Pages

September 9, 2014

7 in a Series: Here's to all the Mean Girls!

Newcomers who move into a population of seniors or become involved in organized senior activities may be surprised by who else shows up. I was. Oh, I'm not an innocent: I've worked in, volunteered in, lived in, served in and left behind many settings where politics flourished, thrived and ran wild. Few men I've met over my lifetime, although a few bullies come close, approach the petty behavior of Mean Girls. Rewind to cliques and Mean Girls who grew taller, better dressed and older, but Babies, they didn't grow up. And, they take us seniors back to the seventh grade. I wasn't a casualty but always a camera-like observer: click, click. 

A few weeks ago, I read a forty-something's account of seventh-grade terrors with real anguish, still. Twenty years after my own gauntlet-running through junior high, my seventh grade students modeled the same vicious, hormone-driven, girl-zilla behaviors. Cliques ruled and for an insecure girl to be "included" into that exclusivity: "We're cool, we're in and you're not," becoming a Mean Girl was a small price to pay. The taunts, insults and exclusion they served up made the seventh grade more traumatic than any school-related changes. 

As we grew older, most of us forgot the small and spiteful behaviors that tarnished seventh grade. But for people who find themselves in a population of older folks, seventh grade may quickly return where and when we least expect it. Perhaps, "Mindy" or "Angela" may be pleasant and friendly at first meeting. She's full of compliments, shares details of her life and exhibits impeccable manners. However, the next time your path crosses Mindy or Angela's, her clique of women who insulate each other from you, the world and reality may materialize. The outsider has hit the impenetrable wall of the Mean Girls.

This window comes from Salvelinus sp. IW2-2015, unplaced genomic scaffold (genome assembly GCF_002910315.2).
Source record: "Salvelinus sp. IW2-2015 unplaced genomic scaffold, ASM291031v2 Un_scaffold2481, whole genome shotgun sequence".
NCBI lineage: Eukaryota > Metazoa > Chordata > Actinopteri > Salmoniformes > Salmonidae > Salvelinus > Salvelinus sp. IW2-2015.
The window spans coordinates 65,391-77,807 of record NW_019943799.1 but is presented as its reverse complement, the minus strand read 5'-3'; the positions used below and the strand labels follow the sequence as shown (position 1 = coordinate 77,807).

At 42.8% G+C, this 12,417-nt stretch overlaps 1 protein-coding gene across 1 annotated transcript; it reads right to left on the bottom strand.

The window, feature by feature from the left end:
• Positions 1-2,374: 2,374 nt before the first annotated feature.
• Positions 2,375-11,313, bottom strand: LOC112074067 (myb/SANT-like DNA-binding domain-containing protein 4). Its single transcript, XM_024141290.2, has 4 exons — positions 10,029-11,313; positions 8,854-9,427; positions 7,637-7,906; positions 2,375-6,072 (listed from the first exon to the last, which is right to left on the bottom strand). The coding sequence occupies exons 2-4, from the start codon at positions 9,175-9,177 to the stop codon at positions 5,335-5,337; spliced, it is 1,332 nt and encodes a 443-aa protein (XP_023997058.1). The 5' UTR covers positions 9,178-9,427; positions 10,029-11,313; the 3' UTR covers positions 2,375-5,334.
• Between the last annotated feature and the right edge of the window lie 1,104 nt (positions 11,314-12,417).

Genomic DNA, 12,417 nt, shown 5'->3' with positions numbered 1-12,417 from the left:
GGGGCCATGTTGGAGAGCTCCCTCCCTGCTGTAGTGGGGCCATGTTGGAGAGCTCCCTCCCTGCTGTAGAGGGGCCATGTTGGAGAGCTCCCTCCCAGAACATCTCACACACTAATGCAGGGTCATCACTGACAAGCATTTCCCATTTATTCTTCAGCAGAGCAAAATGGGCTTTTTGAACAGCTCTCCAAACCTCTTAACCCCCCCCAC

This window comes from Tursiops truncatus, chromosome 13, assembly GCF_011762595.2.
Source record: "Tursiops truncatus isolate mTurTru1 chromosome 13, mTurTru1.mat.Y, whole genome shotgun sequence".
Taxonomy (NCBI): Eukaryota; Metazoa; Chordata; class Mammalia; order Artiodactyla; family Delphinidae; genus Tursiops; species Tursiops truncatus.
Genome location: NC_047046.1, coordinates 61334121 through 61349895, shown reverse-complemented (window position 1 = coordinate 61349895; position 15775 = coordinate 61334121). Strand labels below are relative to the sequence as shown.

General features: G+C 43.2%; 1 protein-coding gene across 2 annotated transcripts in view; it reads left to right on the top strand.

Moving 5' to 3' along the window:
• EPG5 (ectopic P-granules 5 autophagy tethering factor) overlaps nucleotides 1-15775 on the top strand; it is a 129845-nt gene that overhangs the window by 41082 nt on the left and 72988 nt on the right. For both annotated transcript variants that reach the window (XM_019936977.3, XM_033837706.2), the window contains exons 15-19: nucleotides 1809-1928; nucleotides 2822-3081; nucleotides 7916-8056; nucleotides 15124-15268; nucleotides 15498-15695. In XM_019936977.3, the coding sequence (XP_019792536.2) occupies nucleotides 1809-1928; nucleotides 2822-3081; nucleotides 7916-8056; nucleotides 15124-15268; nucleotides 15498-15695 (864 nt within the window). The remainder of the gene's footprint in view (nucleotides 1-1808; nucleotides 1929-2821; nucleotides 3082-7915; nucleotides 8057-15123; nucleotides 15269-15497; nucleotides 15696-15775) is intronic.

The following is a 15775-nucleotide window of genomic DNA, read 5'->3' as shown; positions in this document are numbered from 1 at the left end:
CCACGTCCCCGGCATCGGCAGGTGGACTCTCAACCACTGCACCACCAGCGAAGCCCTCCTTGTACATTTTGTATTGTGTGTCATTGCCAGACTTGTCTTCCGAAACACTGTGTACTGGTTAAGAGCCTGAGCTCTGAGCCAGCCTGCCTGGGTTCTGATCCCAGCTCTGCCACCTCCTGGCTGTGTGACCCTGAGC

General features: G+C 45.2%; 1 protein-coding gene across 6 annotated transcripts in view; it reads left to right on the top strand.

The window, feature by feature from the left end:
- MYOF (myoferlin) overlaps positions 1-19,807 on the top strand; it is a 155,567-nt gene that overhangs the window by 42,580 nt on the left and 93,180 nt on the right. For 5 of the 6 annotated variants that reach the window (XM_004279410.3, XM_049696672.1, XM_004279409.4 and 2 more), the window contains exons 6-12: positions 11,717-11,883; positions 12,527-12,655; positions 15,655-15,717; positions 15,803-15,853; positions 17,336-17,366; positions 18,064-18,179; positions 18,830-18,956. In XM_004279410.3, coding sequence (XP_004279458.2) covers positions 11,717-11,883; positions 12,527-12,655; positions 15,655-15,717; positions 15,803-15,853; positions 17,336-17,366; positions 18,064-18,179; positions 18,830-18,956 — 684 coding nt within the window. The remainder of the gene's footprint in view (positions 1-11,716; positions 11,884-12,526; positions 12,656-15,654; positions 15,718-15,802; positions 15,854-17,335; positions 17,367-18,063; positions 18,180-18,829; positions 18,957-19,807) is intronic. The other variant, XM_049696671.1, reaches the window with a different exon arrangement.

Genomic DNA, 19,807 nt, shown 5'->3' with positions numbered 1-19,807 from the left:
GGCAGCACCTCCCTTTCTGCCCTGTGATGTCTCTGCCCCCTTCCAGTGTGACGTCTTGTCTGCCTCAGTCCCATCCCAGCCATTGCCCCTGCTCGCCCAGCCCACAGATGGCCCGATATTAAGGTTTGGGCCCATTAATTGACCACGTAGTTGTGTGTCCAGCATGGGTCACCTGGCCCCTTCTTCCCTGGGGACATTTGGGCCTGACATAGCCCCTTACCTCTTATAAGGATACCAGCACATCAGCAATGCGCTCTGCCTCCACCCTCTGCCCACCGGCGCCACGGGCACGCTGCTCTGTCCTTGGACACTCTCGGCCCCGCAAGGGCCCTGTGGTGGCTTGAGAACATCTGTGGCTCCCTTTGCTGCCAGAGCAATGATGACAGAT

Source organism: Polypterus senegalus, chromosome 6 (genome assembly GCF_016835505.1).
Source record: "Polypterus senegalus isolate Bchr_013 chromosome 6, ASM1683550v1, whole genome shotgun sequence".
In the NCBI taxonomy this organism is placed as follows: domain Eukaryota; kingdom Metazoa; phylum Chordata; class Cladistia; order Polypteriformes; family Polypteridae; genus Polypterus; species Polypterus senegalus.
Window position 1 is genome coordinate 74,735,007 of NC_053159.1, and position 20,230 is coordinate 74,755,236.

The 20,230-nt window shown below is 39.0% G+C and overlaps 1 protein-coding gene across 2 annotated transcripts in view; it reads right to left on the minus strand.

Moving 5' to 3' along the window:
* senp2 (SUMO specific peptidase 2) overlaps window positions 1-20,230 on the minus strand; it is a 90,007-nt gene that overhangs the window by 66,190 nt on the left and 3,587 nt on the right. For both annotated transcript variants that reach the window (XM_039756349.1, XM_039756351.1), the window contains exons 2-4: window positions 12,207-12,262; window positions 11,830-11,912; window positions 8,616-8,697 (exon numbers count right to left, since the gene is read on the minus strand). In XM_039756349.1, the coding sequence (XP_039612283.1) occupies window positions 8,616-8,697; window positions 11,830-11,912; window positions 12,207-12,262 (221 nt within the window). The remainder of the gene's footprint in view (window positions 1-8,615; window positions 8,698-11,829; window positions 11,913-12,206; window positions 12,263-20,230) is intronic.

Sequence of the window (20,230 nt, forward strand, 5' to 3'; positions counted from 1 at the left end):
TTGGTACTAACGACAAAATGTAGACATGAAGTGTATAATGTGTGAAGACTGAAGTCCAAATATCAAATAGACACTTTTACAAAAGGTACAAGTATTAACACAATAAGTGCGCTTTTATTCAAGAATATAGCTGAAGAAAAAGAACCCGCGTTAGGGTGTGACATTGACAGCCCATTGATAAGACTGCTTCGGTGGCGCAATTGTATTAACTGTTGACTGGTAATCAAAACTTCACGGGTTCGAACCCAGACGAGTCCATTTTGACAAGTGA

Mean Girls appraise other women's attire, jewelry, appearance, marital status, behavior, attitudes, food choices, hair color -- everything and anything they see -- and make no pretense that their assessment is binding. They close ranks, protect each other and make it plain that they rule the turf, the meeting, the protocol, the event, the organization, the house, the room, the roof and every one's opinion. Men are exempt from their pettiness. Other women who may be useful to the Mean Girls are also tolerated in the short run.

One of the most difficult parts of getting older is the many losses we seniors rack up as facets of our lives change and we must reboot, regroup and rebuild. We may be adrift or storm-tossed and just when we see friendly faces and hope for a life preserver? One may come our way but it's not attached to anything. 

Mean Girls will:
  • Occupy a table or a row in a crowded area with empty seats and turn others away without hesitation.  
  • Run her electric wheelchair into anyone without regard.  
  • Back her scooter over nearby feet while she juggles a cigarette in one hand and her oxygen cord entangles the other one. 
  • Sneer and laugh when anyone else is having a bad day. 
  • Will take the last of anything with no hesitation or apology.